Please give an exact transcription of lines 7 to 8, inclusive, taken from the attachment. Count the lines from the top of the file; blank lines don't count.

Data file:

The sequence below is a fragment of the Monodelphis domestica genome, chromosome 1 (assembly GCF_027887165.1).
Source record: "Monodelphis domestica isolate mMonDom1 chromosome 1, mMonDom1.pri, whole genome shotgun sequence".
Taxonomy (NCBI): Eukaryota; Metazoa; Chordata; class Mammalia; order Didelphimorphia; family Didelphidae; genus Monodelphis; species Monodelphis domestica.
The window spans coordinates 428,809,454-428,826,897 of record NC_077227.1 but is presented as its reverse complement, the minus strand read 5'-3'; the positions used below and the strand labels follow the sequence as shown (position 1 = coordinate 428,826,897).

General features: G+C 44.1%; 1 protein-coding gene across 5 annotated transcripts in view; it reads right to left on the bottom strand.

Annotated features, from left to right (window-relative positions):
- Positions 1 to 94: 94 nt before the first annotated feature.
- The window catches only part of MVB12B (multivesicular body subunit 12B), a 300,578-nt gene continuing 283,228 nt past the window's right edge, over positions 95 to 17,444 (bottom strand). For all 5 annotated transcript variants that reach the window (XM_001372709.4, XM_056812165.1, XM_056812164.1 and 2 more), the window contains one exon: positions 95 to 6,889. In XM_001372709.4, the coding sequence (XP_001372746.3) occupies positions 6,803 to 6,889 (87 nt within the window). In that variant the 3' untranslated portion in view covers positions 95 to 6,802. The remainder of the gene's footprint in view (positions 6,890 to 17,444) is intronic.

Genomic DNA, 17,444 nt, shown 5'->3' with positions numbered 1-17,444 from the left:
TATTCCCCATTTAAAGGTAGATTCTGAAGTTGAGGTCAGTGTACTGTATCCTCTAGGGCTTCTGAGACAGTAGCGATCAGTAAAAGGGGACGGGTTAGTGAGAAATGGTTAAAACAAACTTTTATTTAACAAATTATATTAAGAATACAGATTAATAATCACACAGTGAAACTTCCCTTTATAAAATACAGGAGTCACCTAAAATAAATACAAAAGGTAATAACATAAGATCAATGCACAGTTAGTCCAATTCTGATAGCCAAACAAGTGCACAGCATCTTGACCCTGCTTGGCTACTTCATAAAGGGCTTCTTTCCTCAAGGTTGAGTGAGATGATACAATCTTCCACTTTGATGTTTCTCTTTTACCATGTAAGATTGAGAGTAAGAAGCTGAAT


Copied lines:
- Positions 1 to 94: 94 nt before the first annotated feature.
- The window catches only part of MVB12B (multivesicular body subunit 12B), a 300,578-nt gene continuing 283,228 nt past the window's right edge, over positions 95 to 17,444 (bottom strand). For all 5 annotated transcript variants that reach the window (XM_001372709.4, XM_056812165.1, XM_056812164.1 and 2 more), the window contains one exon: positions 95 to 6,889. In XM_001372709.4, the coding sequence (XP_001372746.3) occupies positions 6,803 to 6,889 (87 nt within the window). In that variant the 3' untranslated portion in view covers positions 95 to 6,802. The remainder of the gene's footprint in view (positions 6,890 to 17,444) is intronic.